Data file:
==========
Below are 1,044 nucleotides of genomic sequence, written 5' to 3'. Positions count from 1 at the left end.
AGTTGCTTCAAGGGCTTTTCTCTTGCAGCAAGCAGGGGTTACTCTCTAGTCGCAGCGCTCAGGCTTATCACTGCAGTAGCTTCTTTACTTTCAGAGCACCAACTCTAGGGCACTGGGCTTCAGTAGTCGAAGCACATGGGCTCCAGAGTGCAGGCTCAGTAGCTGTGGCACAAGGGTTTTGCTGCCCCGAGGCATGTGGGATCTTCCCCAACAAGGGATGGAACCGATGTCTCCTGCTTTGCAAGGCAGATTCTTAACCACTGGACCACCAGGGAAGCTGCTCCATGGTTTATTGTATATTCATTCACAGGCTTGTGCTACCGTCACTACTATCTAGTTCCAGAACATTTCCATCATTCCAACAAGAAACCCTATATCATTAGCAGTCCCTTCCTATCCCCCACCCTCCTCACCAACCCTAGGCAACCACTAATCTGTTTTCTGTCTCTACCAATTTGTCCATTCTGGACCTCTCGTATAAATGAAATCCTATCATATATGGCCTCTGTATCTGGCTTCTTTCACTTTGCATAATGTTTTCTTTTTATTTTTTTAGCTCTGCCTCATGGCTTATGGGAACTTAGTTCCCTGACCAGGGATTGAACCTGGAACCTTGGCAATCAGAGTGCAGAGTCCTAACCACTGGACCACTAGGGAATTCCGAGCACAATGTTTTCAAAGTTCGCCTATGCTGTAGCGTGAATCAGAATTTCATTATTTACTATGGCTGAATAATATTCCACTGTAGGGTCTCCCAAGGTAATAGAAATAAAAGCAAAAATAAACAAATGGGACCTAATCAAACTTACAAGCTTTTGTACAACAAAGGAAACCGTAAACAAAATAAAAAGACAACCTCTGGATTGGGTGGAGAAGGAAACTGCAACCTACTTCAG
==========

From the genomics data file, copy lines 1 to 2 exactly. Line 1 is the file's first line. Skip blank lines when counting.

Below are 1,044 nucleotides of genomic sequence, written 5' to 3'. Positions count from 1 at the left end.
AGTTGCTTCAAGGGCTTTTCTCTTGCAGCAAGCAGGGGTTACTCTCTAGTCGCAGCGCTCAGGCTTATCACTGCAGTAGCTTCTTTACTTTCAGAGCACCAACTCTAGGGCACTGGGCTTCAGTAGTCGAAGCACATGGGCTCCAGAGTGCAGGCTCAGTAGCTGTGGCACAAGGGTTTTGCTGCCCCGAGGCATGTGGGATCTTCCCCAACAAGGGATGGAACCGATGTCTCCTGCTTTGCAAGGCAGATTCTTAACCACTGGACCACCAGGGAAGCTGCTCCATGGTTTATTGTATATTCATTCACAGGCTTGTGCTACCGTCACTACTATCTAGTTCCAGAACATTTCCATCATTCCAACAAGAAACCCTATATCATTAGCAGTCCCTTCCTATCCCCCACCCTCCTCACCAACCCTAGGCAACCACTAATCTGTTTTCTGTCTCTACCAATTTGTCCATTCTGGACCTCTCGTATAAATGAAATCCTATCATATATGGCCTCTGTATCTGGCTTCTTTCACTTTGCATAATGTTTTCTTTTTATTTTTTTAGCTCTGCCTCATGGCTTATGGGAACTTAGTTCCCTGACCAGGGATTGAACCTGGAACCTTGGCAATCAGAGTGCAGAGTCCTAACCACTGGACCACTAGGGAATTCCGAGCACAATGTTTTCAAAGTTCGCCTATGCTGTAGCGTGAATCAGAATTTCATTATTTACTATGGCTGAATAATATTCCACTGTAGGGTCTCCCAAGGTAATAGAAATAAAAGCAAAAATAAACAAATGGGACCTAATCAAACTTACAAGCTTTTGTACAACAAAGGAAACCGTAAACAAAATAAAAAGACAACCTCTGGATTGGGTGGAGAAGGAAACTGCAACCTACTTCAG